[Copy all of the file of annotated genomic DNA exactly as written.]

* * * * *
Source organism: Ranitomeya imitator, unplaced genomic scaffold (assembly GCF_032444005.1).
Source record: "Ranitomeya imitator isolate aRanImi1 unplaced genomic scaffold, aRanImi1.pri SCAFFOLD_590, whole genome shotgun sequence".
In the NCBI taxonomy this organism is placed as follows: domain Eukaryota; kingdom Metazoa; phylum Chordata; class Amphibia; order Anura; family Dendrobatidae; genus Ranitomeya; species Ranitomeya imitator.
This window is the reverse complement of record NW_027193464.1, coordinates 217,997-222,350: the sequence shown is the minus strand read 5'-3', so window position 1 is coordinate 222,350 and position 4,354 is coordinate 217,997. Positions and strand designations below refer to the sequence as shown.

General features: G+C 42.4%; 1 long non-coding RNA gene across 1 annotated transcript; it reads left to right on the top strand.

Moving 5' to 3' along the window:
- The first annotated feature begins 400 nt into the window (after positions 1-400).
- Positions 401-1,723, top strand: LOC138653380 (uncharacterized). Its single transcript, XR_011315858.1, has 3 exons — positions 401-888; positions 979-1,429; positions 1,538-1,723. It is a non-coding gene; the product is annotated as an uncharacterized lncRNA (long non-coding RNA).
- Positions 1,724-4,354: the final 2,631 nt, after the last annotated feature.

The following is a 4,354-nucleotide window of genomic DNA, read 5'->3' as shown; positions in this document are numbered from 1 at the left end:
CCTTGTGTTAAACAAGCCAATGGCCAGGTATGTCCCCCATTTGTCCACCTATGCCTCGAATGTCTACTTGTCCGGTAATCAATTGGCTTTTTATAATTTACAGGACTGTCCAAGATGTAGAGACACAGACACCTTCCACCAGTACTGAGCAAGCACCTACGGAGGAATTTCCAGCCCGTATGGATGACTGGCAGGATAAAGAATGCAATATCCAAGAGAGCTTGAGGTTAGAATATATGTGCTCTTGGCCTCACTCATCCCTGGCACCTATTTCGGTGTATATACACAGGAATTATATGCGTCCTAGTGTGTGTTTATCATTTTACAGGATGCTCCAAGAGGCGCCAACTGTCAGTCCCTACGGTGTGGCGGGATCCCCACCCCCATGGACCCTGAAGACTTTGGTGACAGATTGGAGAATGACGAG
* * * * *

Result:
Source organism: Ranitomeya imitator, unplaced genomic scaffold (assembly GCF_032444005.1).
Source record: "Ranitomeya imitator isolate aRanImi1 unplaced genomic scaffold, aRanImi1.pri SCAFFOLD_590, whole genome shotgun sequence".
In the NCBI taxonomy this organism is placed as follows: domain Eukaryota; kingdom Metazoa; phylum Chordata; class Amphibia; order Anura; family Dendrobatidae; genus Ranitomeya; species Ranitomeya imitator.
This window is the reverse complement of record NW_027193464.1, coordinates 217,997-222,350: the sequence shown is the minus strand read 5'-3', so window position 1 is coordinate 222,350 and position 4,354 is coordinate 217,997. Positions and strand designations below refer to the sequence as shown.

General features: G+C 42.4%; 1 long non-coding RNA gene across 1 annotated transcript; it reads left to right on the top strand.

Moving 5' to 3' along the window:
- The first annotated feature begins 400 nt into the window (after positions 1-400).
- Positions 401-1,723, top strand: LOC138653380 (uncharacterized). Its single transcript, XR_011315858.1, has 3 exons — positions 401-888; positions 979-1,429; positions 1,538-1,723. It is a non-coding gene; the product is annotated as an uncharacterized lncRNA (long non-coding RNA).
- Positions 1,724-4,354: the final 2,631 nt, after the last annotated feature.

The following is a 4,354-nucleotide window of genomic DNA, read 5'->3' as shown; positions in this document are numbered from 1 at the left end:
CCTTGTGTTAAACAAGCCAATGGCCAGGTATGTCCCCCATTTGTCCACCTATGCCTCGAATGTCTACTTGTCCGGTAATCAATTGGCTTTTTATAATTTACAGGACTGTCCAAGATGTAGAGACACAGACACCTTCCACCAGTACTGAGCAAGCACCTACGGAGGAATTTCCAGCCCGTATGGATGACTGGCAGGATAAAGAATGCAATATCCAAGAGAGCTTGAGGTTAGAATATATGTGCTCTTGGCCTCACTCATCCCTGGCACCTATTTCGGTGTATATACACAGGAATTATATGCGTCCTAGTGTGTGTTTATCATTTTACAGGATGCTCCAAGAGGCGCCAACTGTCAGTCCCTACGGTGTGGCGGGATCCCCACCCCCATGGACCCTGAAGACTTTGGTGACAGATTGGAGAATGACGAG